Congratulations! You’ve successfully achieved a pregnancy. Here are our tips for ensuring your baby has the best possible chance to develop and grow in a healthy environment—and for managing some of the changes you may experience:
Iron: Pregnant women are prone to anemia, so it is important to eat plenty of iron-rich foods (green leafy vegetables, meats). Iron is necessary for red blood cell development, and you will be making many new red blood cells during pregnancy.
Vitamin C, commonly found in citrus products such as oranges, helps with the absorption of iron. Taking an iron supplement with orange juice or squeezing lemon on a salad is a good way to boost your absorption.
Fiber: You should increase the fiber or “roughage” in your diet (whole grains, fresh fruits and vegetables), and try to drink at least eight 8oz glasses of fluids per day. Prenatal vitamins, the weight of the growing uterus and the increased hormone production of pregnancy can slow your digestion and lead to constipation.
Caffeine: Limit your caffeine consumption (coffee, tea, sodas) and high-calorie fluid intake (sodas.) One to two caffeinated drinks per day are safe.
Limit Exposure to Potential Pathogen Sources:
Don’t Restrict Calories: Although this is not the time to diet, eat wisely, and avoid empty calories. If you are overweight, ask your physician about a referral to meet with a dietitian to develop a healthy eating plan.
If these suggestions do not improve your symptoms, call your doctor to discuss the use of prescription medications that help minimize nausea and vomiting.
Staying healthy during pregnancy is important. However, if you did not exercise regularly prior to pregnancy, now is not the time to start an intense new program. Below are some helpful hints for exercising. It is recommended that you not resume exercise until a pregnancy ultrasound reveals a fetus with a heartbeat. If you have any questions, consult with your physician.
At the start of your pregnancy, you will notice that you become short of breath faster than you are used to. This is a normal change in pregnancy. Try to exercise so that you don't tire out too quickly. A good rule of thumb is to make sure that you are able to carry on a conversation while exercising. If you become too short of breath to talk normally, you're probably overdoing it.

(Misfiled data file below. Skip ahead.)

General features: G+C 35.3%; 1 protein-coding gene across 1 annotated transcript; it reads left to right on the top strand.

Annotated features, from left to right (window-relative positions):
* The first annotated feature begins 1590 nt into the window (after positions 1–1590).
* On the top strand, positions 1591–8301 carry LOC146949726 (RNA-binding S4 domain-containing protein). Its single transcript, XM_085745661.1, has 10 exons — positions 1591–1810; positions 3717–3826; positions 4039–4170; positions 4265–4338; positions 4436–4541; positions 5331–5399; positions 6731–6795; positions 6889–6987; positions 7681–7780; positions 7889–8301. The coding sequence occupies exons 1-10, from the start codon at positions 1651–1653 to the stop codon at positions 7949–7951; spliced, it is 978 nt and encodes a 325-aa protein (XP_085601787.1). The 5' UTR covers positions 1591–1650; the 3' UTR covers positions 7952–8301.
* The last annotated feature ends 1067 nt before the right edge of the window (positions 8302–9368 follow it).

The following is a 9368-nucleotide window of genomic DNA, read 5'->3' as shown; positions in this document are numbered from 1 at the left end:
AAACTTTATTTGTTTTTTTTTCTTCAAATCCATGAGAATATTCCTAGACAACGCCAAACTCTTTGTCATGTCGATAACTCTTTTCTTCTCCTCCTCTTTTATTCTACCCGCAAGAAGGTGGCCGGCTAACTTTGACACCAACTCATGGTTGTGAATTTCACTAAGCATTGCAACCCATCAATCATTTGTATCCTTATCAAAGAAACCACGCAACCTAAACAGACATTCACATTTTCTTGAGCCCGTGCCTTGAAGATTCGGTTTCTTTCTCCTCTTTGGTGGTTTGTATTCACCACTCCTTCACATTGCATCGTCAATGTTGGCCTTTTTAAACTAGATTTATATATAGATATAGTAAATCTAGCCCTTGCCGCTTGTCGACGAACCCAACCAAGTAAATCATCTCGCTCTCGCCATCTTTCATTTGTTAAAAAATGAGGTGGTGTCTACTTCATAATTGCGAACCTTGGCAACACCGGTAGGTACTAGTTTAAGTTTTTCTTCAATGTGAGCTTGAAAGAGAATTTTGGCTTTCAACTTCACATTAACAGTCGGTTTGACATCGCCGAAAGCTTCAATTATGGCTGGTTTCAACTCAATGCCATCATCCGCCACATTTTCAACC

Many forms of exercise are safe during pregnancy. Things to avoid include lying flat on your back after the first trimester. Any sport that risks falls or injury to your abdomen should be avoided.
If you are traveling in a car, train or airplane for an extended period of time, you should get up and stretch your legs at least every 2 hours. This will decrease the risk of blood clots, which are more common during pregnancy.
The following is an introduction to some of the more common prenatal tests that may be offered to you by your obstetrician. You should discuss the pros and cons of these tests with your obstetrician at your first prenatal visit.
The BUN exam includes blood tests and an ultrasound exam. It is performed between 11 and 14 weeks of pregnancy to detect the risk of Down syndrome and some other chromosome abnormalities, such as Trisomy 18.
An ultrasound exam, called a nuchal translucency screening, is used to measure the skin thickness at the back of the neck of the fetus. This helps determine the risk of a chromosomal abnormality.
The results of the nuchal translucency screening are then combined with those of the blood tests and the mother's age to assess the risk for the fetus. In the first trimester this combined test detects Down syndrome in about 85% of cases. When the nuchal translucency thickness is increased, the fetus may have a heart defect or a genetic condition. In this case, your doctor may suggest further testing such as a level II ultrasound, amniocentesis, or chorionic villus sampling.
This test may be somewhat less accurate if you are pregnant with multiples.
If you are pregnant with the assistance of a donor egg, you should let your physician know the age of the egg donor for the BUN test result to be accurate.
This test poses no risk to the fetus.
In the second trimester, a test called a "multiple marker screening" is offered to screen for Down syndrome, trisomy-18, and neural tube defects. This test measures the level of three or four substances in your blood. It is usually performed between 15 and 20 weeks of pregnancy. The stage of pregnancy at the time of the test is important, because levels of the substances measured change during pregnancy. These tests can pick up 70-80% of fetuses affected by Down syndrome, and 80% of fetuses with neural tube defects.
These tests are used to actually diagnose a pregnancy with an abnormality, whereas screening tests can only provide a percentage chance that an abnormality exists.
Diagnostic tests include:
Both amniocentesis and CVS carry a small risk of miscarriage. This risk will be discussed with by your physician prior to performing either of these tests.
For more information regarding early pregnancy, please see: